NEW YORK (Reuters) - New revelations that Wells Fargo & Co WFC.N spent years enrolling unknowing borrowers in costly auto insurance has put the bank under new pressure to answer for a months-long scandal over sales practices that have harmed millions of Americans.
The latest news that 800,000 Wells Fargo auto borrowers were improperly charged for insurance rattled investors yet again, and sent its stock down 2.6 percent on Friday.
Shareholders, analysts, lawmakers and consumer advocates demanded answers about how the situation manifested, and why Wells Fargo did not disclose the problems sooner, given existing turmoil over phony deposit and credit card accounts opened in customers’ names without their permission.
“This is a full-blown scandal — again,” said New York City Comptroller Scott Stringer, who oversees public pension funds that hold roughly 11.6 million Wells Fargo shares. “It’s unbelievable, outrageous, sad, and yet quintessential Wells Fargo. This isn’t just a corporate debacle. It’s caused real human harm.”
Stringer called on the bank to install a new independent chair and “immediately” disclose more information.
Wells Fargo first became aware of potential problems a year ago, when the auto lending business began receiving an unusually high number of complaints, Franklin Codel, head of consumer lending, said in an interview.
The auto insurance program was quickly suspended, and the problem escalated to senior management, the board and regulators, he said. Wells Fargo planned to delay public disclosure until it could notify affected customers and reimburse them.
“The problem with disclosing to the marketplace today or several months ago is customers start calling and asking when they’re going to get their money,” he said. “It’s not a great customer experience to say, ‘Yeah, we’ll get back to you.’”
The bank was prompted to issue a press release on Thursday evening after the New York Times reported that 800,000 of its auto borrowers were charged for insurance they did not need from January 2012 to July 2016.
Wells plans to return $80 million to 570,000 customers who qualify for a refund.
The latest revelations echo what happened at Wells Fargo branches across the United States for years. Under pressure to hit aggressive sales targets, thousands of employees signed up customers for deposit and credit-card accounts without their permission over a period of several years.
As part of a $190 million regulatory settlement in September, Wells said as many as 2.1 million phony accounts were opened. A class-action lawsuit against Wells Fargo puts the figure at 3.5 million.
Matthew Preusch, an attorney with Keller Rohrback, which filed that lawsuit, said his firm is looking into whether auto borrowers have claims against the bank.
“It’s likely to result in consumer litigation,” Preusch said.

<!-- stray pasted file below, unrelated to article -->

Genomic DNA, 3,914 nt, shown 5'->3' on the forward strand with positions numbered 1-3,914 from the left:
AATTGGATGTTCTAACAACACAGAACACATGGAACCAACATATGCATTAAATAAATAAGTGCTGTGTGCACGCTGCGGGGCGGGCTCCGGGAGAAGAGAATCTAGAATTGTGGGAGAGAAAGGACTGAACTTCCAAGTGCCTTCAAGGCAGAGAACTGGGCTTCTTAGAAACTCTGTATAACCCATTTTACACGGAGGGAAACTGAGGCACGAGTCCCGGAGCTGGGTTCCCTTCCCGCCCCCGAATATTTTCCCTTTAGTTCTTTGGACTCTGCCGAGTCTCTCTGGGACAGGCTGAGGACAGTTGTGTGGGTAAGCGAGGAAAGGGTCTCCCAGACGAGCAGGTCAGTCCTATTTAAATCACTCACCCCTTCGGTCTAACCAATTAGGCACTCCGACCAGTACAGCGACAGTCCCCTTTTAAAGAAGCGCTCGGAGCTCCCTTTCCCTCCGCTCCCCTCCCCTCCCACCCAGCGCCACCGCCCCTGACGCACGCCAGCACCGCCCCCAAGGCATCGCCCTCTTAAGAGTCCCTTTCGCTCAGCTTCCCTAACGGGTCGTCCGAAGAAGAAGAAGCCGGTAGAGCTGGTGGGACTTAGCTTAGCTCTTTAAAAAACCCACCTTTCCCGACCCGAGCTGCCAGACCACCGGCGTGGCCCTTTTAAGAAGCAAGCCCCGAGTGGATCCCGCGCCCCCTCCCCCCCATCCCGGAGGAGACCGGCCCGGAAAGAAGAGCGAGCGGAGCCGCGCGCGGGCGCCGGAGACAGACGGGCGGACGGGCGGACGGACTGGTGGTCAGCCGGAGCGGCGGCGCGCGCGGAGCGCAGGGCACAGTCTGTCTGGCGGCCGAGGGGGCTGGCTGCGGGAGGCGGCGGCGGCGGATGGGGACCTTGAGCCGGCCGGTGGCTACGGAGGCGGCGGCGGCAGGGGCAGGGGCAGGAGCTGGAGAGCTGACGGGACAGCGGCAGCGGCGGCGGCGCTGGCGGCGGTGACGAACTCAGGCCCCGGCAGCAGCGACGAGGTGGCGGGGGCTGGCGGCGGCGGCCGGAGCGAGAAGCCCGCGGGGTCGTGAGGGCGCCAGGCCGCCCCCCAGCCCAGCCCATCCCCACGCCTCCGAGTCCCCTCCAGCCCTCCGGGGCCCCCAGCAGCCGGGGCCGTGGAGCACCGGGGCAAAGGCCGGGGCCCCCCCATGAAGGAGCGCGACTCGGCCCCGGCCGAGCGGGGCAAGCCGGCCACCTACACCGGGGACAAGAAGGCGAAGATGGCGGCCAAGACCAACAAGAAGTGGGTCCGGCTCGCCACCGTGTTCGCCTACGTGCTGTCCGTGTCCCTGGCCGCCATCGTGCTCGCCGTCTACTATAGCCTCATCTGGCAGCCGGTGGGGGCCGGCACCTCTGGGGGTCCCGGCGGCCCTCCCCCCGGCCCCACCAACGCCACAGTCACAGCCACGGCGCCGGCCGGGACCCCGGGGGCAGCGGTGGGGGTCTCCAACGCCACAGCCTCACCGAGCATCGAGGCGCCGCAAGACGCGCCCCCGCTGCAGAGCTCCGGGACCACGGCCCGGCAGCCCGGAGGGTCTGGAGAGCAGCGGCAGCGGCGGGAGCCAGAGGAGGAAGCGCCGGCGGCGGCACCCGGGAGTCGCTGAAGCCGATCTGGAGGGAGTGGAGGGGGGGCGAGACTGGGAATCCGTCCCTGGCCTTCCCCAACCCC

Wells Fargo has previously said that it found no evidence of improper sales practices outside its retail banking operation.
An April report by the board of directors following an internal investigation did not mention auto insurance problems, nor did executives discuss them during a day-long investor event in May, nor while presenting at conferences and hosting calls to discuss quarterly results.
Behind the scenes, Wells Fargo’s auto lending business has been going through an overhaul to improve risk management and install fresh leadership. Dawn Martin Harp, who headed the unit during the sales abuses, retired in April. Her deputy, Bill Katafias, also departed this year.
“Both of those executives, in my view, were held accountable for their actions,” Codel told Reuters, including “from a compensation perspective.”
Katafias did not return a call to his office at auto lender CRB Auto, where he is now CEO, and Martin Harp could not be reached.
Wall Street analysts expect the financial damage to go beyond the $80 million in reimbursements.
In a note on Friday, Piper Jaffray’s Kevin Barker predicted the true cost would be “multiples” of that figure, with lawsuits and further customer remediation. The added cost of insurance pushed 274,000 customers into delinquency, and led to at least 20,000 wrongful repossessions, according to the Times.
Since 2012, the U.S. Consumer Financial Protection Bureau (CFPB) has received 1,826 complaints about Wells Fargo vehicle loans or leases.
Many customer narratives in the regulator’s public database detail being charged for insurance when the car was already insured elsewhere, not being able to have erroneous insurance charges removed, and problems with making payments.
One customer from 2014 called Wells immediately after realizing unneeded insurance had been added to a financing package, but still was charged over several months for the guaranty. When the customer asked for it to be removed, Wells only promised to investigate.
“I feel I am being and have been scammed,” the car buyer wrote to the CFPB.
Reporting by Dan Freed in New York; Additional reporting by Ross Kerber in Boston, Karen Freifeld in New York, and Lisa Lambert, Pete Schroeder, Sarah N. Lynch and Patrick Rucker in Washington; Writing by Lauren Tara LaCapra; Editing by Bernard Orr
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